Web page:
DNA is a nucleic acid that carries all of the genetic material necessary for cells to develop and function. The letters D-N-A stand for deoxyribonucleic acid. DNA floats freely in the cytoplasm of bacterial cells, and is found in the nucleus of plant, animal, and fungal cells.
DNA is made of sub-units called “nucleotides.” Each nucleotide has a phosphorous group, a sugar, and a special nitrogen-containing molecule called a base. There are four of these bases in DNA: adenine, guanine, cytosine, and thymine. Cytosine and guanine combine, just as adenine and thymine combine to form units called base pairs.
When the nucleotide sub-units are put together, they form a structure that looks like a twisted ladder. Called a double helix, the phosphorous and sugar molecules make the rails of the ladder, and the base pairs make the rungs. The double helix model was suggested by scientists James Watson and Francis Crick in 1953, and it earned them a Nobel Prize.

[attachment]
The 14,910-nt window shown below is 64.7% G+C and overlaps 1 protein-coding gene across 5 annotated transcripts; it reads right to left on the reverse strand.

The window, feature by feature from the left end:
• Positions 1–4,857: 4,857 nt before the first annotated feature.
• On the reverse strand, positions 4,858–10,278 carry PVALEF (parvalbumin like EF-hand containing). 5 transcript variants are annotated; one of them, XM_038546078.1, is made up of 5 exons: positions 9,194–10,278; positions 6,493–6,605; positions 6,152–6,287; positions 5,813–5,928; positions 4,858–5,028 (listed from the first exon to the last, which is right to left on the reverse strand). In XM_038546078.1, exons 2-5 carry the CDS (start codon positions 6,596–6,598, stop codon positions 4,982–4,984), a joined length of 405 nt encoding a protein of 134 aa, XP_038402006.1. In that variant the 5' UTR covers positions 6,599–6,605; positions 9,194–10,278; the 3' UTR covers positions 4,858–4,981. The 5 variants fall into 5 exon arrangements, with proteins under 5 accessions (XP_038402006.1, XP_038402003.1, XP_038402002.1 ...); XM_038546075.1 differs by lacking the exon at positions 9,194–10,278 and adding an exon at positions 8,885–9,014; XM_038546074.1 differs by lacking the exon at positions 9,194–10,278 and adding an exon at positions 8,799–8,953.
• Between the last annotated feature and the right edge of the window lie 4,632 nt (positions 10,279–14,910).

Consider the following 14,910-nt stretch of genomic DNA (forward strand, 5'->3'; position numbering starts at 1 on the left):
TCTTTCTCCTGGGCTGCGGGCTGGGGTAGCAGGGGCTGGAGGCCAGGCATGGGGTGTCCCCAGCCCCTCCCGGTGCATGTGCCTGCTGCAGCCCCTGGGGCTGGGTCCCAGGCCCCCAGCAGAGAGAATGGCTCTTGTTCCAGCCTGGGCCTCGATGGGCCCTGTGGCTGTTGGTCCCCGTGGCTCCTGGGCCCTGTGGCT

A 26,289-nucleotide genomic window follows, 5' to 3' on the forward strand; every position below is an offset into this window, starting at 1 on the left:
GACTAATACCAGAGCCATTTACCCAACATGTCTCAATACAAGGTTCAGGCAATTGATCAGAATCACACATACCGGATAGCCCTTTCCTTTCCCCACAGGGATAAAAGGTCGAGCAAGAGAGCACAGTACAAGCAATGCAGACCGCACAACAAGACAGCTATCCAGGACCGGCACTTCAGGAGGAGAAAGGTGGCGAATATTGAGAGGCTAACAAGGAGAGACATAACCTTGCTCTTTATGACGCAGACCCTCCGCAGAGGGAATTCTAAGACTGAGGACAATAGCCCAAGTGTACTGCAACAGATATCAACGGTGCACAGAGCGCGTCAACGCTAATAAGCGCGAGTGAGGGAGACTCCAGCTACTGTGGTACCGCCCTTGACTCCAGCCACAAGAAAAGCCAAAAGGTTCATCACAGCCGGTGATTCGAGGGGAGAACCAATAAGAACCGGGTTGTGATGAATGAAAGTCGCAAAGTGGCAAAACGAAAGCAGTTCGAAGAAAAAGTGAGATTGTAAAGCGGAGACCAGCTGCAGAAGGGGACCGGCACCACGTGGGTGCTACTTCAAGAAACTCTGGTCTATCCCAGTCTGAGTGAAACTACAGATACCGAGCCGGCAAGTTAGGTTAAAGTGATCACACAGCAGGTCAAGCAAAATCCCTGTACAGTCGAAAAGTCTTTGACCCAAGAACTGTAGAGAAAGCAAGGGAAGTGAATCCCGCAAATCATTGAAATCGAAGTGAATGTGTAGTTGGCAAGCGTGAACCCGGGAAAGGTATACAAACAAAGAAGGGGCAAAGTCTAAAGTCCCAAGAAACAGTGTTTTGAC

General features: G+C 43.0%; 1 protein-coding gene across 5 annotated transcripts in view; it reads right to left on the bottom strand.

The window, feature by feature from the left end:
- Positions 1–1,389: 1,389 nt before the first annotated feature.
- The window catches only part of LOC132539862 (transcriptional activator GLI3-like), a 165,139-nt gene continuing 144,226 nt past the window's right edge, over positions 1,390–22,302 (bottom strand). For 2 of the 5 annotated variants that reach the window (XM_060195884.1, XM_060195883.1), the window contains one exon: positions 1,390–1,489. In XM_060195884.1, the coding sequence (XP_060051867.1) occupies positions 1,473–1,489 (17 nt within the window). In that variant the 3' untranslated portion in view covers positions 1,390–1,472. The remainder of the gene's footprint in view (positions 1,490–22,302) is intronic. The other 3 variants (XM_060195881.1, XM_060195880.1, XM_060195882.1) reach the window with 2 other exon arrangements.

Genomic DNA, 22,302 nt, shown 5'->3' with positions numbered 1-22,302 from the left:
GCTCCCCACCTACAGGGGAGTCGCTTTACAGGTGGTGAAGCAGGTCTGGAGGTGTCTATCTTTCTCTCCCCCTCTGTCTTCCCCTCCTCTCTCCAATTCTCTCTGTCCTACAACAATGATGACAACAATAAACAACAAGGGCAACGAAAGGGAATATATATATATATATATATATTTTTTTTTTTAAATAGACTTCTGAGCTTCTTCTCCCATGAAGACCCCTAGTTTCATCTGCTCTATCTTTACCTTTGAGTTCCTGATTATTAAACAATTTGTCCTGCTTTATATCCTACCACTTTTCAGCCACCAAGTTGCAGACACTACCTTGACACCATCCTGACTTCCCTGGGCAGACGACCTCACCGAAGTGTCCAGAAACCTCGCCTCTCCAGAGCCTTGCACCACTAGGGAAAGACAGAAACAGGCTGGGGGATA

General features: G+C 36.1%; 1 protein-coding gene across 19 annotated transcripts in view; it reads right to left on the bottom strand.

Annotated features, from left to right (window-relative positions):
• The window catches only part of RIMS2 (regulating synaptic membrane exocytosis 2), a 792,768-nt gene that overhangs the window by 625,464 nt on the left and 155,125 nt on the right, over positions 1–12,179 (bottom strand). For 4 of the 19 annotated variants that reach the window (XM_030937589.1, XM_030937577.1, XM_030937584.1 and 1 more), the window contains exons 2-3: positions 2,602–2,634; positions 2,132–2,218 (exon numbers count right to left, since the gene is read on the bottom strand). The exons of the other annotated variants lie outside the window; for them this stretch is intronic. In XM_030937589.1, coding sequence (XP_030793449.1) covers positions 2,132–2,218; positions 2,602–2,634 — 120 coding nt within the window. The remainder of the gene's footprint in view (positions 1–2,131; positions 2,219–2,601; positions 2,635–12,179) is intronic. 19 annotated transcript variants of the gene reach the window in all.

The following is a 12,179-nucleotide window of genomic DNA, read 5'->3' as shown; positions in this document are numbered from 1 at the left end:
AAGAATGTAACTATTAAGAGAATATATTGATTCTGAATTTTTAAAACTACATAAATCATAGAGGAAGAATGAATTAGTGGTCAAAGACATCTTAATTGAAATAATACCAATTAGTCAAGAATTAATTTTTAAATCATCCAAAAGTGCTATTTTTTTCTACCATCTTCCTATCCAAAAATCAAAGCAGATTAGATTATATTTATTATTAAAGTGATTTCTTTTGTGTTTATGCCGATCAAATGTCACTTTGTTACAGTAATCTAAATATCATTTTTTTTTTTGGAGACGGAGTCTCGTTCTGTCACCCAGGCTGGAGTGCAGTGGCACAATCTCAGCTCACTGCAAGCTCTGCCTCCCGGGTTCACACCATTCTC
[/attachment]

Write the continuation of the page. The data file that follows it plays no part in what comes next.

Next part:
DNA acts as a “blueprint” for the cell because it contains the codes a cell needs to grow and function. These codes come from specific segments of DNA called “genes.” DNA, and the genes that make it up, are passed from parent to offspring, so the information carried on your genes determines who you are. The result of a gene being expressed is often a protein. These proteins ultimately determine traits like blood type, hair or fur color, and likelihood of getting certain diseases.
DNA is unique because it replicates itself, making it essential for cellular life. When cells divide, each new cell needs an exact copy of the DNA present in the old cell. This copied genetic material allows all modern living things to function, grow and reproduce.